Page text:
The Historic Difference Between Ale And Beer

The transition to the legal drinking age can be an overwhelming one. You're generally discouraged from learning about alcoholic beverages throughout childhood. Then, suddenly, you turn 21 (or whatever the legal drinking age is in your country), and you're ordering a drink at the bar, where you may feel like a fish out of water in your knowledge of mixology. Nobody really takes the time to teach you the ins and outs of hard drinks — unless you go to bartending school. Instead, you must find your way through the wide world of liqueurs, spirits, and wines.

So, you start with something classic: beer. Or is it ale? What's the difference? And how does lager factor into this? Beer is a broad category for drinks resulting from fermenting grain with yeast. Ale and lager are the two most common subcategories falling under that umbrella of beer. Yet, confusingly, lager can be used as a synonym for beer (via Delighted Cooking). Well then, that brings us back to our original question: What is the difference between beer/lager and ale?

Definitions change but flavors still stay the same

According to Advanced Mixology, it comes down to yeast, although the taste and other considerations come into play. For ales, top-fermenting yeast is utilized in warmer environments. They often end up looking cloudy and dark, with fruity flavors, as well as strong bodies and fragrances. For lagers, bottom-fermenting yeast is used in cooler environments. They usually appear clearer, with a light and crisp taste that is neither too sweet nor bitter. On average, ales are somewhat higher than lagers in alcoholic and caloric content.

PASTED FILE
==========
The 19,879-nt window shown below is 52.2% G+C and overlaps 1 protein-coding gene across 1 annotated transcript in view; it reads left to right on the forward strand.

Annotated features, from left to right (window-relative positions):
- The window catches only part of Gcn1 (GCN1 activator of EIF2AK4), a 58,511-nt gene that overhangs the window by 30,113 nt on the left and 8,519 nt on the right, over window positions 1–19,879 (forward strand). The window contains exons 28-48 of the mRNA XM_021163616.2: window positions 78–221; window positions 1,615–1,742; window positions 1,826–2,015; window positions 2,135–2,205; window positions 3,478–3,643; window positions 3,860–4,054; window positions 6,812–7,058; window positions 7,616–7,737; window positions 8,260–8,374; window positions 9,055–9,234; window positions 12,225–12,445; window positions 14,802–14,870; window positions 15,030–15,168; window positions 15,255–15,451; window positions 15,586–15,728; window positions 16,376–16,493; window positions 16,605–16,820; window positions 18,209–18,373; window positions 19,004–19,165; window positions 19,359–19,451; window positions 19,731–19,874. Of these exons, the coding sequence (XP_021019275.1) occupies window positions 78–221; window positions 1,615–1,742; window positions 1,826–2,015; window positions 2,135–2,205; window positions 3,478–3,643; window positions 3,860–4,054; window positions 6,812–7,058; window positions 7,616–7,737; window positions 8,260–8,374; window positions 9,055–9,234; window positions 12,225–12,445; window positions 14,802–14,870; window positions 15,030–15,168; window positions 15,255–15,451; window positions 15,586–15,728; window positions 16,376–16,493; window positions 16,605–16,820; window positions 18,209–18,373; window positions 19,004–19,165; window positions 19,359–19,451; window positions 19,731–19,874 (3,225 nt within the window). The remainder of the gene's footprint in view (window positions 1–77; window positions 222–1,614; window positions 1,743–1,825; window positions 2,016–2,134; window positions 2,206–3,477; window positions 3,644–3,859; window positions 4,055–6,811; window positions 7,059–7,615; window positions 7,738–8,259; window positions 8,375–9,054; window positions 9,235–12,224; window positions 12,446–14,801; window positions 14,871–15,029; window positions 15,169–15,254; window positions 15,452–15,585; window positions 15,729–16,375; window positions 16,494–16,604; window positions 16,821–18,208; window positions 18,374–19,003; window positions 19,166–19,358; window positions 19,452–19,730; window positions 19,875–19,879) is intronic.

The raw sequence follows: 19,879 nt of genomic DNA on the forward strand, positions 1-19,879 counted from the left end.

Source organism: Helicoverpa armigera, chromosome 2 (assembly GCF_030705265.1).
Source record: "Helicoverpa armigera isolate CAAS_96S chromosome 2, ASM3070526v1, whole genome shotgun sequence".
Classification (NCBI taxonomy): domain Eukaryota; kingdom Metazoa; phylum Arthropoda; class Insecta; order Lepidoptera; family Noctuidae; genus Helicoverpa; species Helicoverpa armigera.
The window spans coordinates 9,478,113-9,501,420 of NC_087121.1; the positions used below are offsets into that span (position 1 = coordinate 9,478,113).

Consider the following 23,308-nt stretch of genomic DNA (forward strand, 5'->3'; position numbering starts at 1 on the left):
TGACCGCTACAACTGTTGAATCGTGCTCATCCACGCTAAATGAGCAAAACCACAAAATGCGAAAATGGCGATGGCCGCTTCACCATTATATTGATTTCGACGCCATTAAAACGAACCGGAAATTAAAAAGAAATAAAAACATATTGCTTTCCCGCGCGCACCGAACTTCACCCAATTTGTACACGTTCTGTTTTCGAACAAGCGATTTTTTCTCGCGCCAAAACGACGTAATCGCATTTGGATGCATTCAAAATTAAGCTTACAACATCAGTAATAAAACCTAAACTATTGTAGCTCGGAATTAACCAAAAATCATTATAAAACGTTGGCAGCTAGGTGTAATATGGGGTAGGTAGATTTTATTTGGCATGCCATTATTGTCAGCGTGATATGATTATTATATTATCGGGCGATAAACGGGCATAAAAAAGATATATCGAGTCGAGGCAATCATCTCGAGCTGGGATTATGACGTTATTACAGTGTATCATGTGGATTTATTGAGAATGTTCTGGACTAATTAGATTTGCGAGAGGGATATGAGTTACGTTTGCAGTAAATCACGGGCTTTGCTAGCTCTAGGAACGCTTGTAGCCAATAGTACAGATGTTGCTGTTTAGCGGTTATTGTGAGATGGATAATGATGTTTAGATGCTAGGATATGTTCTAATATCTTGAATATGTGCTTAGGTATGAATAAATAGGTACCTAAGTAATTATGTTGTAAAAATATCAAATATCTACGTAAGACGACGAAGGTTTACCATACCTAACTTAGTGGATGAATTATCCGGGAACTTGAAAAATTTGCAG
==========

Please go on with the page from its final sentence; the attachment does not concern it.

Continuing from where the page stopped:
This hasn't always been true. To understand the historical difference, you first need to know what hops are. Responsible for the bitter taste and smell of beer, hops are harvested from flowers of the Humulus lupulus plant, per Sierra Nevada. Unlike lagers, hops weren't originally used to make ale. Delighted Cooking says that hops increased in popularity over time to the point that they were even included in ales, making this initial distinction defunct. In the modern era, hops have become abundant in ales thanks to the craft beer movement, per Smithsonian Magazine. As early as the 18th century, pale ales, including hops, were brewed by Brits because they made ale longer-lasting.

If you're ordering a beer at a bar, you now know what to expect — you can order confidently. The only thing sweeter than that (or more bitter if that's what you prefer) is the satisfaction of historical knowledge. Now you too can explain how ale came to be!